This series of photos shows the release of offspring of confiscated eastern box turtles at the Savannah River Site by the University of Georgia Savannah River Ecology Laboratory and its partners earlier this year.
A happy ending for baby turtles, a victory for partnerships in action
AIKEN, S.C. – The University of Georgia Savannah River Ecology Laboratory (SREL) and other collaborators have successfully released offspring of confiscated eastern box turtles at the Savannah River Site (SRS).
The accomplishment was the culmination of a story four years in the making following the journeys of over 200 confiscated eastern box turtles, their offspring and owner-surrendered turtles.
In August 2019, 200 illegally collected turtles were recovered from inhumane conditions.
“Many turtles were emaciated,” said Tracey Tuberville, an SREL senior research scientist. “They didn’t have any access to food, water or even bedding.”
Andrew Grosse, state herpetologist with SCDNR, said, “What does anyone do with 200 confiscated turtles? Most rescues, rehab facilities and zoos do not have the capacity to care for that many turtles.”
Within hours of being contacted, Tuberville and Kurt Buhlmann, SREL senior research associate, jumped into action. They quickly created space for the turtles at the laboratory’s facilities housed at SRS. There, the turtles could heal.
Working together, SREL, USFS-SR and SCDNR selected potential release sites on the SRS for a permanent home for the turtles once they recuperated. Shortly after, Charlie Davis, forest ecologist with USFS-SR, offered personnel and equipment to assist with building soft-release pens.
Such resources from SREL and its partners set up the turtles for success. They were released on lands routinely managed and monitored by a variety of agencies on the SRS.
“No one can collect from this site,” Buhlmann said. "It’s protected."
Grosse added: “This is a testament to good partnerships and being able to implement a plan quickly.”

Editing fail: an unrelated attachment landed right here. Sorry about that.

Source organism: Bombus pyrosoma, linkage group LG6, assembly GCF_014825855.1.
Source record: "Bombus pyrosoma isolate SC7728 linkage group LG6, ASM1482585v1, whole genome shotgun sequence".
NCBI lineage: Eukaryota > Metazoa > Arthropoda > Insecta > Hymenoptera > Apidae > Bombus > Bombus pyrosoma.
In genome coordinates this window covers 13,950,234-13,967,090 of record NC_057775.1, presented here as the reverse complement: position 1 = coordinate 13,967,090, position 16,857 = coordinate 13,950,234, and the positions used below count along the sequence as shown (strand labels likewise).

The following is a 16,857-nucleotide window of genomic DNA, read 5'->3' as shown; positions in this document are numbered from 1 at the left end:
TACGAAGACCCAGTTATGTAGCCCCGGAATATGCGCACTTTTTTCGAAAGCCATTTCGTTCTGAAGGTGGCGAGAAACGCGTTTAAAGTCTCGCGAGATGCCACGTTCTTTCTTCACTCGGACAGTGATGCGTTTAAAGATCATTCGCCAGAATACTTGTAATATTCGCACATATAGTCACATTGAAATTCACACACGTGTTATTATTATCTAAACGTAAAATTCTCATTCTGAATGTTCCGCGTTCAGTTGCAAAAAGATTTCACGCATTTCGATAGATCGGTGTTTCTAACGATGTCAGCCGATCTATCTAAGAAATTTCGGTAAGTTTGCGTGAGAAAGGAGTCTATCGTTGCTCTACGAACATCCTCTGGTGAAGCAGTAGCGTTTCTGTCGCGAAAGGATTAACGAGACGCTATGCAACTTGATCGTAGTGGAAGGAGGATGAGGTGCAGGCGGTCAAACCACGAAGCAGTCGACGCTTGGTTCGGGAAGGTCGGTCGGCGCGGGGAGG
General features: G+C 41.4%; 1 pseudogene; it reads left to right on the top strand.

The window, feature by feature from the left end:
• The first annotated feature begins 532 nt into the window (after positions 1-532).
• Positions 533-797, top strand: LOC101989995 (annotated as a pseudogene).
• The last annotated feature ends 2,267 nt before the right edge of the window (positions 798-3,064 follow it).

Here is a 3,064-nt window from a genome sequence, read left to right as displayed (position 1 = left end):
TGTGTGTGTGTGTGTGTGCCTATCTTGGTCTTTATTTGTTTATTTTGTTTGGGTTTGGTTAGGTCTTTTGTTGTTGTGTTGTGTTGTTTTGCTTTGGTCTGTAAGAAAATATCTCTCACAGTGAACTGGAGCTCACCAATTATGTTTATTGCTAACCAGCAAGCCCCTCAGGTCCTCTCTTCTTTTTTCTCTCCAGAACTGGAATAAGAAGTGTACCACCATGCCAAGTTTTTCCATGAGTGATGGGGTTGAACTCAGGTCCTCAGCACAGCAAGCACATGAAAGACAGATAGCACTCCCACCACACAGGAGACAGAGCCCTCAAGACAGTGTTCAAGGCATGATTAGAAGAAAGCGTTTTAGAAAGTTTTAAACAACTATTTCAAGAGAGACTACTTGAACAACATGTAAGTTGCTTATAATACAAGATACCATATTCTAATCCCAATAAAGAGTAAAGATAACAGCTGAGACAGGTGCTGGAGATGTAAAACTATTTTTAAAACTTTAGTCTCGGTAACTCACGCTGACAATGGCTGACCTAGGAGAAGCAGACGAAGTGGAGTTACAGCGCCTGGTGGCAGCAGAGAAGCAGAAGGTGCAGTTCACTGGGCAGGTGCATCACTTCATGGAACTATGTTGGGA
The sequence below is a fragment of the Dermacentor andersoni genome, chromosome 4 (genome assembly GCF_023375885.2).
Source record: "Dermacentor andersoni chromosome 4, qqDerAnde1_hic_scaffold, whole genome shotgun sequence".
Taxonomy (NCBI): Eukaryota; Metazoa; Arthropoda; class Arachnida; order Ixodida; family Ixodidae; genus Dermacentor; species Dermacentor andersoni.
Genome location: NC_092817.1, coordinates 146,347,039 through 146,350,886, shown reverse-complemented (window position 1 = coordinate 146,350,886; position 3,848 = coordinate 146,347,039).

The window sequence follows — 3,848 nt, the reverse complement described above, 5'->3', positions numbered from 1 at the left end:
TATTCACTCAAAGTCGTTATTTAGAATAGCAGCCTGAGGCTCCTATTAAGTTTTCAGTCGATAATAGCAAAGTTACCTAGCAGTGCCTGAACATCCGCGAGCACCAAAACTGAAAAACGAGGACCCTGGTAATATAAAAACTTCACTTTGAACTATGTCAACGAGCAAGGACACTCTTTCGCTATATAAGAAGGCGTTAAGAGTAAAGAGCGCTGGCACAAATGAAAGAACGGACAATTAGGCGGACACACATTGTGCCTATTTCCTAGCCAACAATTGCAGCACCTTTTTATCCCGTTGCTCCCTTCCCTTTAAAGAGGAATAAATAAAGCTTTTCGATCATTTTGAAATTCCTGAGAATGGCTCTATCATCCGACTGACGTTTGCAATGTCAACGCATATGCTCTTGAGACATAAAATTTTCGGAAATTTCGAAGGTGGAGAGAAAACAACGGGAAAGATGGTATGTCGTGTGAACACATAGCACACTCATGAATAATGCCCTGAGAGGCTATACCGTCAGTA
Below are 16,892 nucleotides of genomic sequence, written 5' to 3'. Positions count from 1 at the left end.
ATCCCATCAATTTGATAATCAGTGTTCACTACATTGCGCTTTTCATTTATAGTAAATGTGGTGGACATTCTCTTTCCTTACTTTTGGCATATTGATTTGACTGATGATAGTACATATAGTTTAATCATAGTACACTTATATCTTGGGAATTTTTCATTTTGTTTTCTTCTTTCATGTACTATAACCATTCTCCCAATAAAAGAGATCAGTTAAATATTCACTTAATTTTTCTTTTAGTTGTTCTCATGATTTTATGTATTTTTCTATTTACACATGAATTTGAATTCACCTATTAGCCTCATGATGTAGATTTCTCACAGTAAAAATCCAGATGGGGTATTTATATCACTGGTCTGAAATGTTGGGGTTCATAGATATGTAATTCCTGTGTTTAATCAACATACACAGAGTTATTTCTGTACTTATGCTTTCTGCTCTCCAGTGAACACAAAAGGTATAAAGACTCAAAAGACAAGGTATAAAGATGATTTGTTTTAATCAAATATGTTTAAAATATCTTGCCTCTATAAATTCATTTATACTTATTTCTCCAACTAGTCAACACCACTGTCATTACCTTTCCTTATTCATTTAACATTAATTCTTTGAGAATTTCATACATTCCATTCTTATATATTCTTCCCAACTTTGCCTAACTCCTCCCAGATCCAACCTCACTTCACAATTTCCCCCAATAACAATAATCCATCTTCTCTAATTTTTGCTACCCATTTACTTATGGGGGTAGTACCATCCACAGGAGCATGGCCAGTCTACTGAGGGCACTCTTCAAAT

The achievement is a demonstration of the hard work of many agencies working together to protect a species.
As part of ongoing research efforts, the turtles' movements, survival, reproduction rates and health will continually be observed by Tuberville, Buhlmann and Ryan Rimple, an SREL graduate student.
“This release is an example of success for the future. It took collaboration to make it a triumph,” Tuberville said.
Rimple is monitoring and tracking the spread of ranavirus in the turtles as part of a long-term study funded by the Riverbanks Zoo and Garden. The study concludes at the end of this year, with findings being shared in late spring 2024.
Rimple said, “Perhaps even more impactful than allowing those turtles to contribute to wild populations, we’ve been able to provide invaluable novel data to our conservation partners to help guide” the conversation on what to do with confiscated turtles.
In other Savannah River Site wildlife news...
As the offspring of confiscated eastern box turtles make a splash at the Savannah River Site, endangered red-cockaded woodpeckers continue to grow in numbers at the site. Mike Budney, EM site manager, joined U.S. Forest Service personnel to observe the monitoring process for the woodpeckers. Read the full EM Update story here.
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